I found that I was asking questions about society and medicine, but I was also reflecting on life and death and how one may react to both.

Later, we were required to present key findings about our donors and what might have led to their deaths in a presentation titled “Your First Patient.” I realized that my first patient, Mr. J, was quite demanding: he forced me to reflect on questions about respect, responsibility, autonomy, ethics, emotion, whether I would like to go into medicine or surgery, about functions of certain nerves and their innervations, where certain structures in the body are, their clinical correlations and more.

During a different week of anatomy, I signed up to help the teaching team with a dissection of the superficial portion of the human face on a different donor, Donor 8. Her name was Ms. S.

When I uncovered her face to prepare the dissection, I did not see the occipitofrontalis nor the orbicularis oris I was supposed to identify. Instead, I saw a small, elderly Asian woman. I saw her delicate eyelashes and her fine wrinkles. I saw her high cheekbones and crooked teeth. I flashed back to my own grandmother, to whom I had wished a happy mid-Autumn festival (or, Chuseok, in Korean) that morning. I saw a world in which Ms. S could have been my own family. I thought about how she was likely beloved, lived a full life and gave wisdom to her children and grandchildren. I realized that she was also giving wisdom to me and to another team of learners now. I was overcome. I did not finish the dissection.

This experience further impressed upon me the value of reflection in anatomy. I did this in written form, including regular reflections that were returned to our teaching team. The most effective method of reflection for myself, however, was one I had not expected: visual art. I drew diagrams and illustrations to visually understand anatomical relationships. I found respite from a vicious onslaught of seemingly unending studies in this way.

At times it seemed silly to invest in carefully examining the anatomy of an organ or nerve, only to copy it by hand onto sketchbook paper, especially when visual reference materials were available in textbooks and slide shows. I found the investment, however, was more deliberate and therapeutic: I actively had to assess where each note, where each branch, where each structure was. Putting the ink to paper, in the time it took to etch different structures and think about where they were in relation to each other (and any clinical correlations), I found that I was solidifying understanding of the human body with a chance to clear my mind and focus unilaterally on one task.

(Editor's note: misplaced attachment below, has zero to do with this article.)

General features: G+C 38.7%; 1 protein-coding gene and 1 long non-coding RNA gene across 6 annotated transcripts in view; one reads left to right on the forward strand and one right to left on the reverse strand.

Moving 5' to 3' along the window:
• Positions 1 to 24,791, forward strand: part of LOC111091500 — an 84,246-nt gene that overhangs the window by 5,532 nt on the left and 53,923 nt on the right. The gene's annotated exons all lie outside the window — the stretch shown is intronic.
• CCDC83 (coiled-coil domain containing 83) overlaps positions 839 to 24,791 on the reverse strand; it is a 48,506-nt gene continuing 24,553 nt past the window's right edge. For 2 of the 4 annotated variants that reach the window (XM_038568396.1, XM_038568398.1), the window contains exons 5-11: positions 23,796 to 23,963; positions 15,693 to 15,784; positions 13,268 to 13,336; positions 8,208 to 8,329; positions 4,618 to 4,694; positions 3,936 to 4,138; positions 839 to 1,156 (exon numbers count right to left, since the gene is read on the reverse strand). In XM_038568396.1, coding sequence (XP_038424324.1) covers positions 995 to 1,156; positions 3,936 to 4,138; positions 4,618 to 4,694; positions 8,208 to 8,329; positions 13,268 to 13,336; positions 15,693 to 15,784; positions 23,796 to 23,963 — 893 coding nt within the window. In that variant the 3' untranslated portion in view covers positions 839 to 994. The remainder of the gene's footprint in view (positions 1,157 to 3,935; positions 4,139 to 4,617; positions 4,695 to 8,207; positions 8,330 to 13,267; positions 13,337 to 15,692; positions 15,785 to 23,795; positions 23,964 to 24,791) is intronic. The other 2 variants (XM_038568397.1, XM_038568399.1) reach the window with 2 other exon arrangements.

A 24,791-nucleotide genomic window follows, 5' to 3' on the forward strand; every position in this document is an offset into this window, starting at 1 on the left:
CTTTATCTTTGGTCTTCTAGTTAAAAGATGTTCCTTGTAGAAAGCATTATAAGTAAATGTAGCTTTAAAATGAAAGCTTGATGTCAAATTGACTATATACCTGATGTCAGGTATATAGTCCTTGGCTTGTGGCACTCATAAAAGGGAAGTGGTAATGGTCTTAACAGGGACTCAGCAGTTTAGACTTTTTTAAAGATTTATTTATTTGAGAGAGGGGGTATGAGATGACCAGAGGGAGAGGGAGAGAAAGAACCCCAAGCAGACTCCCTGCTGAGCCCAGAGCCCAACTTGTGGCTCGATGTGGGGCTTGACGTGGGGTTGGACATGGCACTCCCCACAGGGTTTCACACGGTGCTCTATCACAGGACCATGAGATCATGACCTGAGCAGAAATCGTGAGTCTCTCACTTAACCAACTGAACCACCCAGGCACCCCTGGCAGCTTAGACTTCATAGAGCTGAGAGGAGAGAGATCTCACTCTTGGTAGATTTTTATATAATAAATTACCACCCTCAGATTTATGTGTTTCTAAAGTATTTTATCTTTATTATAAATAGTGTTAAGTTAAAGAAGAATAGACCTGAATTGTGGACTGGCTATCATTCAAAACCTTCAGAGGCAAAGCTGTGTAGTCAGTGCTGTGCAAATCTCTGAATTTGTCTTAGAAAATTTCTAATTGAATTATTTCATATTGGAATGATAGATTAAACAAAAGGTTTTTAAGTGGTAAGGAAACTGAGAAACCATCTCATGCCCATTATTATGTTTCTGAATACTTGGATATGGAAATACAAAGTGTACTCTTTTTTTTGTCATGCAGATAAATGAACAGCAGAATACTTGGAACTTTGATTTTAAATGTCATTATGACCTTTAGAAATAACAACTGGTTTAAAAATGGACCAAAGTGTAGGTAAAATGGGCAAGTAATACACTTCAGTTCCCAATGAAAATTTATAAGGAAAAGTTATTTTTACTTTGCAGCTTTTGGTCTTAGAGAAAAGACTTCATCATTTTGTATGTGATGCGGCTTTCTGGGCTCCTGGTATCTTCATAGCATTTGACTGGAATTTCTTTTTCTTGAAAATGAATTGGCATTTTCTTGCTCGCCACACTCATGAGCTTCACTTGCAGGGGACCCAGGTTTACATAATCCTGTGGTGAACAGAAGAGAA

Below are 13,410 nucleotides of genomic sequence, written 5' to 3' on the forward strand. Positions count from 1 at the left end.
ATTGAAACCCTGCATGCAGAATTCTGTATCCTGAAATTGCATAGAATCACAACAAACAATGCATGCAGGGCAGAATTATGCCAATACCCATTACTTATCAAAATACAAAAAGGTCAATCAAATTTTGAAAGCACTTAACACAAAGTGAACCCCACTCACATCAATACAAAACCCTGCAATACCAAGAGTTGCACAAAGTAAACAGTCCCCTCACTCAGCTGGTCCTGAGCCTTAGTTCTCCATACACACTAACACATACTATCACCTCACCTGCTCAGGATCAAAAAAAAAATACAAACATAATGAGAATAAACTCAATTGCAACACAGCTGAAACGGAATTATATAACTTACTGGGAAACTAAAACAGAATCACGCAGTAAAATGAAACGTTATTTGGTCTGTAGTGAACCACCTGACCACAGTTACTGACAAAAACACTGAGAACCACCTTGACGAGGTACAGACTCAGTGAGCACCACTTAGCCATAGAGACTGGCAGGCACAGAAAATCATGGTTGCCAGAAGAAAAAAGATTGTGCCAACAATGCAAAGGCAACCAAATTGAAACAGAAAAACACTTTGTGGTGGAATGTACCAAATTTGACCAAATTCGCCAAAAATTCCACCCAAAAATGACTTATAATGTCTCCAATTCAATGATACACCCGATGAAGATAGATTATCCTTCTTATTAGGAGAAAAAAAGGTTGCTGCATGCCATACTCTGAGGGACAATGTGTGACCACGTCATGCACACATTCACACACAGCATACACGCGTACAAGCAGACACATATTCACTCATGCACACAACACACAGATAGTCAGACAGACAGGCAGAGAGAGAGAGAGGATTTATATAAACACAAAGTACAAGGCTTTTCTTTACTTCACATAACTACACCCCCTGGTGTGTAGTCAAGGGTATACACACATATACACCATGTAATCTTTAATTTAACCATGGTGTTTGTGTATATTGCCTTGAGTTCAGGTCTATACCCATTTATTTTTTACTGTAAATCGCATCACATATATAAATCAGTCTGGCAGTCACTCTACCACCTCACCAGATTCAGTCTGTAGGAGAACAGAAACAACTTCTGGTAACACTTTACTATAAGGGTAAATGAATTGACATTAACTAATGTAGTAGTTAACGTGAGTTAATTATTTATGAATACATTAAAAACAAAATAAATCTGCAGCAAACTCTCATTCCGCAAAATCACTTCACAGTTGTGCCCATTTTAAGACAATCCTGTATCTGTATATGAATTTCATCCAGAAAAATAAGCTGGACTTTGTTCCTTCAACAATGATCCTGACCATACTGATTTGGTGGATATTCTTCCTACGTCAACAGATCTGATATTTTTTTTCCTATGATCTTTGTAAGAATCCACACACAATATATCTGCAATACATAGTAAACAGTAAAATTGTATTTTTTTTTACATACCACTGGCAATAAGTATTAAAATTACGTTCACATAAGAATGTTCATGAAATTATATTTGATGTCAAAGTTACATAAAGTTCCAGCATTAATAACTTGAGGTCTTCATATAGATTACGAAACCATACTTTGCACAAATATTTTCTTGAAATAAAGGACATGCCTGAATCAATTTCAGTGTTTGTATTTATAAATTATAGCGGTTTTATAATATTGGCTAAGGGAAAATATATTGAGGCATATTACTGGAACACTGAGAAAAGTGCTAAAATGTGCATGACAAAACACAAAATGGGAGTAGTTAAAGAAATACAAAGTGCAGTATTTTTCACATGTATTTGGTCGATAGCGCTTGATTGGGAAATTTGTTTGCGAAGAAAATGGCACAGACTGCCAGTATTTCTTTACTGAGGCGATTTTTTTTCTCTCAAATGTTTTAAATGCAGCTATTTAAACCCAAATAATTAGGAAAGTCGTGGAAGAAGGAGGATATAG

When I came home from my attempted dissection on Ms. S, I began studying the superficial muscles of the face. I drew them out as I usually did. I found myself, however, visualizing the skin I should have reflected from her muscles to reveal the content of tomorrow’s lecture. I realized, after I had finished my sketch, that my method of studying had evolved into something more reflective and introspective.

From Ms. S, I learned how to use art to express my thoughts and understanding of anatomy. I learned that learning medicine requires much more than just an understanding of the human body and its pathologies.

The reflective practices I engaged in during anatomy about what I am learning and how I am learning have added to my understanding of how I would like to exist as a future healthcare provider: engaged in critical yet thoughtful analysis through different perspectives. Ultimately, my first patient, Mr. J, and the other donors, like Ms. S., reminded me of how uniquely privileged I am to be engaging in medical education at this time — amid a pandemic and issues of systemic racism. The lessons I have taken from them extend far beyond the classroom.

Image credit: Provided by the author.

Yeonsoo Sara Lee Yeonsoo Sara Lee (1 Posts)

Contributing Writer

Mayo Clinic Alix School of Medicine


Yeonsoo Sara is a medical student at Mayo Clinic Alix School of Medicine in Scottsdale, Arizona, class of 2024. In 2017, she graduated from Yale University with a Bachelor of Science in ecology and evolutionary biology. As a non-traditional student, she conducted disease ecology research in Brazil and worked as a research assistant in the Division of Women's Health at Brigham and Women's Hospital. She enjoys hiking, backpacking, and long-distance running in her free time, and hoping to learn to become a better climber. She is currently undecided, but is passionate about women's health and health equity work, with interests in internal medicine and obstetrics/gynecology.